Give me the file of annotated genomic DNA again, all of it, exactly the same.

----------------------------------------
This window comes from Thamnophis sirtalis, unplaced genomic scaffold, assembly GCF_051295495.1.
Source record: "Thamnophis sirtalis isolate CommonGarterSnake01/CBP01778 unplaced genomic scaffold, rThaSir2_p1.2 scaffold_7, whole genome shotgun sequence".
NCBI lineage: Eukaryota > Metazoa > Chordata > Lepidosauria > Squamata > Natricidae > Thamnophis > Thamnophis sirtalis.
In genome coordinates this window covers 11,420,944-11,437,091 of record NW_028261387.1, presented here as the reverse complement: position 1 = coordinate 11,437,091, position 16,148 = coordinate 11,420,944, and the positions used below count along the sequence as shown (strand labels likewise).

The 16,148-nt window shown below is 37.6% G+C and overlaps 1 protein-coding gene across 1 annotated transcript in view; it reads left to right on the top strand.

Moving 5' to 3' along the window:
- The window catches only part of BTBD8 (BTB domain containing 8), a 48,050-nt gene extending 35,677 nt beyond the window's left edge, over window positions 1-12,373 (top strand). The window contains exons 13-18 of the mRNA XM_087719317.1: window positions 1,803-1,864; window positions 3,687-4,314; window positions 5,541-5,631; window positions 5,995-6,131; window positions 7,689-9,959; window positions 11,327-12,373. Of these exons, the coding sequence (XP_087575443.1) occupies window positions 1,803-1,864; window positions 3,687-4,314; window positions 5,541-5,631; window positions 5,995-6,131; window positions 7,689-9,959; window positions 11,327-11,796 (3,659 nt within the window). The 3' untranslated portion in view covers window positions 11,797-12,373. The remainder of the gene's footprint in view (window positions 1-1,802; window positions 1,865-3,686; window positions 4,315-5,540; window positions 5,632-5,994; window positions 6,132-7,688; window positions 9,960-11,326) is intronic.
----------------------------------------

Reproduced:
This window comes from Thamnophis sirtalis, unplaced genomic scaffold, assembly GCF_051295495.1.
Source record: "Thamnophis sirtalis isolate CommonGarterSnake01/CBP01778 unplaced genomic scaffold, rThaSir2_p1.2 scaffold_7, whole genome shotgun sequence".
NCBI lineage: Eukaryota > Metazoa > Chordata > Lepidosauria > Squamata > Natricidae > Thamnophis > Thamnophis sirtalis.
In genome coordinates this window covers 11,420,944-11,437,091 of record NW_028261387.1, presented here as the reverse complement: position 1 = coordinate 11,437,091, position 16,148 = coordinate 11,420,944, and the positions used below count along the sequence as shown (strand labels likewise).

The 16,148-nt window shown below is 37.6% G+C and overlaps 1 protein-coding gene across 1 annotated transcript in view; it reads left to right on the top strand.

Moving 5' to 3' along the window:
- The window catches only part of BTBD8 (BTB domain containing 8), a 48,050-nt gene extending 35,677 nt beyond the window's left edge, over window positions 1-12,373 (top strand). The window contains exons 13-18 of the mRNA XM_087719317.1: window positions 1,803-1,864; window positions 3,687-4,314; window positions 5,541-5,631; window positions 5,995-6,131; window positions 7,689-9,959; window positions 11,327-12,373. Of these exons, the coding sequence (XP_087575443.1) occupies window positions 1,803-1,864; window positions 3,687-4,314; window positions 5,541-5,631; window positions 5,995-6,131; window positions 7,689-9,959; window positions 11,327-11,796 (3,659 nt within the window). The 3' untranslated portion in view covers window positions 11,797-12,373. The remainder of the gene's footprint in view (window positions 1-1,802; window positions 1,865-3,686; window positions 4,315-5,540; window positions 5,632-5,994; window positions 6,132-7,688; window positions 9,960-11,326) is intronic.